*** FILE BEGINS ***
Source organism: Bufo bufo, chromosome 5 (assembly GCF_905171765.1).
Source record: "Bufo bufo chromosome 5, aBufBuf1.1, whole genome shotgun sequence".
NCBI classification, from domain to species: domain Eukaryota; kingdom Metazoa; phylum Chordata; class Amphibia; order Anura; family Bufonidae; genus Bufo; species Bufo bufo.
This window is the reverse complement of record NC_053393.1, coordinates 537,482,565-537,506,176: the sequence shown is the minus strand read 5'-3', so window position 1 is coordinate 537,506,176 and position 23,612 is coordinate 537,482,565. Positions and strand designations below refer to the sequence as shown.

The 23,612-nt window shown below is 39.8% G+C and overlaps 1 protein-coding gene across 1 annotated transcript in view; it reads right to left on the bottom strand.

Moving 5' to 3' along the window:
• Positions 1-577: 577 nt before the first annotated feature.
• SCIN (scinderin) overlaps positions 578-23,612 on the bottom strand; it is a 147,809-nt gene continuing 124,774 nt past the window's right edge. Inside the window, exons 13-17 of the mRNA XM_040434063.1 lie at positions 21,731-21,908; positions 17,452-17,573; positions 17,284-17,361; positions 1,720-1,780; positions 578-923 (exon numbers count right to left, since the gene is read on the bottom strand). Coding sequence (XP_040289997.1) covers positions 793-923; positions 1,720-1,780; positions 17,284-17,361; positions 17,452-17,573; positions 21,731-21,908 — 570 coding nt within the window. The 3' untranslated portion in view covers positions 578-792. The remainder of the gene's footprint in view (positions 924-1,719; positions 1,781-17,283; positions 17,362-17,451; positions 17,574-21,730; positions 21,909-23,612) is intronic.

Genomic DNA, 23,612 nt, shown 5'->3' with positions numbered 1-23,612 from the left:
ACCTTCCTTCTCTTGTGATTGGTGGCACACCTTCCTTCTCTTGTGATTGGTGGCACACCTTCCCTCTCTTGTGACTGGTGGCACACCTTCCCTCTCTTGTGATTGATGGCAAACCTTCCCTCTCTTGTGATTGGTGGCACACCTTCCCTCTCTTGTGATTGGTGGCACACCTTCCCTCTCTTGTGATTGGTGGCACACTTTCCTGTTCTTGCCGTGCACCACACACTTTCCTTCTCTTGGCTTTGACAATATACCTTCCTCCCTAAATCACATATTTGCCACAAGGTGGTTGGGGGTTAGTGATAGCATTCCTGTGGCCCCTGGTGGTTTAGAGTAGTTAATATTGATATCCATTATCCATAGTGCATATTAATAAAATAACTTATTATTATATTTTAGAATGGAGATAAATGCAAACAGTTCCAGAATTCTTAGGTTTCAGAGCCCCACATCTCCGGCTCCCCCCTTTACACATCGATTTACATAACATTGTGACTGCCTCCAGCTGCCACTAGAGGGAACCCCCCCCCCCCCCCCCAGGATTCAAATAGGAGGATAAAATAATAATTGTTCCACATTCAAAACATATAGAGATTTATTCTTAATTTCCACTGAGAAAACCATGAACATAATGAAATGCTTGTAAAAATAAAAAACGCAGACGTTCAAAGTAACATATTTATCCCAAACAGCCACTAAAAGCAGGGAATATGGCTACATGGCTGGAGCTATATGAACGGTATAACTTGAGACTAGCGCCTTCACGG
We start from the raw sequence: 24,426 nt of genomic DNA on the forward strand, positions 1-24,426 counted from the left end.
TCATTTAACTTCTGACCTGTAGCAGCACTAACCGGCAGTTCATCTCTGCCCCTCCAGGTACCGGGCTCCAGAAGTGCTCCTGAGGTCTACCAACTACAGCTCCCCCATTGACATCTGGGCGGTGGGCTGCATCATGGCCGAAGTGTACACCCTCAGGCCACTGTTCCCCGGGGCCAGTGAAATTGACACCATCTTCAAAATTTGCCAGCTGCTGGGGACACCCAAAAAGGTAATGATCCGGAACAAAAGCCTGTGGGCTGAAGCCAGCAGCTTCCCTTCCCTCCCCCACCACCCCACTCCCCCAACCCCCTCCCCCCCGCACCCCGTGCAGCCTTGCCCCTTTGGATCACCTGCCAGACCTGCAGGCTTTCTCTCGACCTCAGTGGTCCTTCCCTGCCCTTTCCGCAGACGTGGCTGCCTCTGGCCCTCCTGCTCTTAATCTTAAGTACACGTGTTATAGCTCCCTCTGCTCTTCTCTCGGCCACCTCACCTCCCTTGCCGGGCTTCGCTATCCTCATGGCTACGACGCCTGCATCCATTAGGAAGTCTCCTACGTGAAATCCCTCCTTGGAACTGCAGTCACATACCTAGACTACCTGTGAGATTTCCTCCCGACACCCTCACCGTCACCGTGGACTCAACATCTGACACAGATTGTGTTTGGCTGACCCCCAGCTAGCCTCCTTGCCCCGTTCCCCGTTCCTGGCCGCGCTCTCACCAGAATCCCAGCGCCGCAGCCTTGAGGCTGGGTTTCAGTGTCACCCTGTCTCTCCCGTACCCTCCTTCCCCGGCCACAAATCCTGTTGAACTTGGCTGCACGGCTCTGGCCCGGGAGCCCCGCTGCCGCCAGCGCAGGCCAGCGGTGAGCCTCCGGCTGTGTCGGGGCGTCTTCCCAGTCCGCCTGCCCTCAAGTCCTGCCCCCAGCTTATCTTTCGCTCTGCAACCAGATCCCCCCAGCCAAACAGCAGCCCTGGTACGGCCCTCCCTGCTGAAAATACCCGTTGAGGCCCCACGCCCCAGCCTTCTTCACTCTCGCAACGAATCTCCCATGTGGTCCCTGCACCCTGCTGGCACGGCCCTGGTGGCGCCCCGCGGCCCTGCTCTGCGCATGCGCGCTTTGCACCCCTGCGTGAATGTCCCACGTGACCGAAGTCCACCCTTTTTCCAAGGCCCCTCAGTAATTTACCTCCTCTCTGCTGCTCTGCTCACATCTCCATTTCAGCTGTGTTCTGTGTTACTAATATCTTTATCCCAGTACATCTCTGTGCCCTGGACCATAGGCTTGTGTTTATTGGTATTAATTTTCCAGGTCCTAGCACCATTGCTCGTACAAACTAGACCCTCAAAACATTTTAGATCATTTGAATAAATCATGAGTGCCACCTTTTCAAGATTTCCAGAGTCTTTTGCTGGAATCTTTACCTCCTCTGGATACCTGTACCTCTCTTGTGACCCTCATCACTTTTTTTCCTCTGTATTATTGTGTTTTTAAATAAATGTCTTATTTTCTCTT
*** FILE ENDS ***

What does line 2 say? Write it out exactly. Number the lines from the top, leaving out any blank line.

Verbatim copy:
Source record: "Bufo bufo chromosome 5, aBufBuf1.1, whole genome shotgun sequence".